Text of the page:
Recent test studies conducted by the USDA [1] and the NVWA in Europe [2] have shown that raisins, the popular snack food made from dried grapes, are at the top of the list of fruits and vegetables that have been shown to contain unacceptably high levels of pesticide residues. 80% of imported raisins in the Netherlands are contaminated with an average of 11.3 different pesticides per sample, and nearly all marketed brands of raisins in the US contain at least two different pesticide residues [3]. The fundamental health concern is that the long-term, cumulative effects of consuming a variety of pesticides are unknown. Clearly, this challenges the assumption that raisins provide a child-friendly, healthy alternative to processed snack foods. To address such food safety concerns, there is a need for rapid and accurate testing to screen food samples for potentially hazardous substances. In this Application Note, MISA (Metrohm Instant SERS Analyzer) from Metrohm Raman excels in the detection of the pesticide acetamiprid on commercially sold raisins. MISA is a viable alternative to analytical laboratory testing in the quest to prevent contaminated foods from reaching and harming consumers.

Acetamiprid is a highly effective systemic neonicotinoid insecticide. Although toxicity to humans and other mammals is low, it is moderately to highly toxic for birds and aquatic life, posing a potential threat to wildlife and the food chain. This Application Note demonstrates the rapid and sensitive detection of acetamiprid extracted from raisins using the Metrohm Instant SERS (Surface-Enhanced Raman Scattering) Analyzer.

As direct point-and-shoot Raman spectroscopy is unsuitable for trace analyte detection, SERS was used in this experiment. Dilutions of 1 mg/mL acetamiprid in methanol were pipetted onto individual 1 g portions of raisins, yielding samples containing 100, 25, 5, and 2 μg/mL (ppm) and 500 ng/mL (ppb) acetamiprid. Each sample was dried and placed in a vial with 0.2 mL of dichloromethane (DCM). Each tube was vortexed for two minutes and rested for 30 minutes, and then the supernatant was transferred to a clean vial for evaporative drying. After 0.9 mL of silver colloid was added, each vial was vortexed for one minute. This was followed by the addition of 0.1 mL of 500 mmol/L NaCl and gentle agitation of the contents. Each vial was inserted into the vial holder attachment of MISA for measurement.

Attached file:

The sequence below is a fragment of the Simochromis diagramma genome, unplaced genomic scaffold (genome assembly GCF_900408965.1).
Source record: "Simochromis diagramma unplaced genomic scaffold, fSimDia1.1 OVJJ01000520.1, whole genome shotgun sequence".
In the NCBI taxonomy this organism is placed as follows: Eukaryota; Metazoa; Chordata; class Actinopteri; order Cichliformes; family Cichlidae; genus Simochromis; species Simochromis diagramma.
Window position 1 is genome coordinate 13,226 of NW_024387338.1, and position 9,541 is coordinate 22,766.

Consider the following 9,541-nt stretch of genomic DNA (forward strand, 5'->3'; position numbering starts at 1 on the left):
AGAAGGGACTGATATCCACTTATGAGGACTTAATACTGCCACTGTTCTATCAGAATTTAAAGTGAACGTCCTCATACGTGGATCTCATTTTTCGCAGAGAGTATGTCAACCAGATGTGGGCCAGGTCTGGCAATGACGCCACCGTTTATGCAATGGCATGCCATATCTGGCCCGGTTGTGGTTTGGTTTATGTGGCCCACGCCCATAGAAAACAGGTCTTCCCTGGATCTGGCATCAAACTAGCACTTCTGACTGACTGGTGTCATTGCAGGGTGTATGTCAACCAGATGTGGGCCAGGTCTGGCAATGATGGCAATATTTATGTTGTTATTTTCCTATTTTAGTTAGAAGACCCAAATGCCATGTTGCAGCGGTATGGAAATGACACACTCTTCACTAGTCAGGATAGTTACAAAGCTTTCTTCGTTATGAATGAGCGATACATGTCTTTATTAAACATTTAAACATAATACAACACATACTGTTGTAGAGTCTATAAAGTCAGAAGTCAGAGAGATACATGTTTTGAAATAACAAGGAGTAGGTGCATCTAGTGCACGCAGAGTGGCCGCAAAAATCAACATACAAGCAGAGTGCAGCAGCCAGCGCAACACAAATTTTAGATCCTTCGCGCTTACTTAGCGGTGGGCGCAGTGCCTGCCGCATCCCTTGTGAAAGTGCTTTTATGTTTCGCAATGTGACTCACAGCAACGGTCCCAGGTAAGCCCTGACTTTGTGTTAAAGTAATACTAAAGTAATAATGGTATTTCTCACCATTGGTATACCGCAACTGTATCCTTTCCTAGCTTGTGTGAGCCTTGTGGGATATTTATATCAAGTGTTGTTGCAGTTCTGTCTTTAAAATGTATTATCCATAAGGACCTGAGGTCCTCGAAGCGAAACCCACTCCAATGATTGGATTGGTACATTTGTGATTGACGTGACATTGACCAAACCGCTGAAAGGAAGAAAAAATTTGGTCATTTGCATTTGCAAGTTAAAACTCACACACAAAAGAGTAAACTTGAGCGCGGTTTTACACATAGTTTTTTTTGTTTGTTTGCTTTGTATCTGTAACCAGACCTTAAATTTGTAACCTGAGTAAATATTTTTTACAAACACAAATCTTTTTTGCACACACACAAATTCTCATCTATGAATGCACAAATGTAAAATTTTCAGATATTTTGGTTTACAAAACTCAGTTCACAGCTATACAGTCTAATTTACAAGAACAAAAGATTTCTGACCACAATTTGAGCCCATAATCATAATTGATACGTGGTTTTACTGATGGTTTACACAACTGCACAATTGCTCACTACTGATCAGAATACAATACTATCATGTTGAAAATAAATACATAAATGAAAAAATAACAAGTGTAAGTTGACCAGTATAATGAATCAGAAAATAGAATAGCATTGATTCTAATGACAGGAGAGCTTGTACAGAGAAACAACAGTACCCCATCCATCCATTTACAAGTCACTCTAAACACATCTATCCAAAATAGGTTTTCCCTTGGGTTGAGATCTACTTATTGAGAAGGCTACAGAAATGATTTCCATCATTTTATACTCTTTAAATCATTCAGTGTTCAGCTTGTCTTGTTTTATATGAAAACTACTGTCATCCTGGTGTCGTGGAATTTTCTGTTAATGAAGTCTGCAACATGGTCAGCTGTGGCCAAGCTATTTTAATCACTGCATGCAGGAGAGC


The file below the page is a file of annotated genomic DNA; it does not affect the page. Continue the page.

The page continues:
As shown in Figure 1, SERS spectra for DCM extracts of acetamiprid on raisins are identical to the reference spectrum for pure acetamiprid (in dark blue). The highly resolved signature peaks tend to correlate in intensity to analyte concentration.

Figure 1. Raman spectra stack of acetamiprid reference and various concentrations (100 μg/mL down to 500 ng/mL).

Information content from Raman spectra is greatest at higher analyte concentrations. Some poorly resolved signature peaks in Figure 1 persist at 500 ng/mL (ppb), yet sensitivity at this level is essential because it corresponds to the maximum residue level accepted for acetamiprid in Europe.

At very low concentrations, the following two strategies may improve SERS detection:

  1. Combine multiple extract aliquots into one test sample. In this case, three to four 0.2 mL DCM aliquots (from the same test batch of raisins) would be combined into one vial before evaporative drying.
  2. Longer integration times on the instrument may improve sensitivity. The Auto Integration feature on MISA is adequate for higher concentrations; lower concentrations may require manual setting of integration times to four to eight seconds, for example.

 

Figure 2 overlays spectra for samples containing one aliquot of 5 μg/mL, 2 μg/mL, and 500 ng/mL acetamiprid with a sample that contains four aliquots of 500 ng/mL acetamiprid. This figure provides visual confirmation for improved signal through combined aliquots.

Figure 2. Very low concentration SERS spectra can be improved by combining multiple sample aliquots as seen here with a single 500 ng/mL acetaprimid aliquot (orange) compared to quadruple the 500 ng/mL acetaprimid sample evaporated to the same sample volume for analysis by MISA (blue).

In Figure 2, the blue spectrum corresponding to four aliquots of 500 ng/mL acetamiprid does not reach the same levels as the yellow 2 μg/mL acetamiprid spectrum. There are several possible influences here:

  1. Extraction is not always 100%. A certain amount of pesticide will bind to the sample. For example, if the raisin surface can bind 200 ng of acetamiprid, a maximum of 1.8 μg can be extracted from the 2 μg/g sample, whereas only 300 ng is left available from each 500 ng/g sample.
  2. Extraction is never perfectly reproducible. In one instance 50% extraction may be achieved, and in another iteration, only 40%.
  3. The relationship between quantity and intensity for SERS is non-linear, so small differences in analyte amount can result in a large difference in signal intensity, especially at or near detection limits.

MISA is a compact, user-friendly, state-of-the-art analytical tool for ensuring food safety. It facilitates informative decision making when screening food samples suspected of containing pesticide residues. Dedicated SERS substrates and a well-developed library of proven pesticides, herbicides, fungicides, and potentially harmful food additives make MISA a powerful tool for trace-detection applications.

  1. Raisin Grades & Standards | Agricultural Marketing Service. https://www.ams.usda.gov/grades-standards/raisin-grades-standards (accessed 2022-07-26).
  2. Group, E. W. EWG’s 2022 Shopper’s Guide to Pesticides in ProduceTM. https://www.ewg.org/foodnews/ (accessed 2022-07-26).
  3. Authority (EFSA), E. F. S. National Summary Reports on Pesticide Residue Analysis Performed in 2020. EFSA Support. Publ. 2022, 19 (3), 7216E. https://doi.org/10.2903/sp.efsa.2022.EN-7216.
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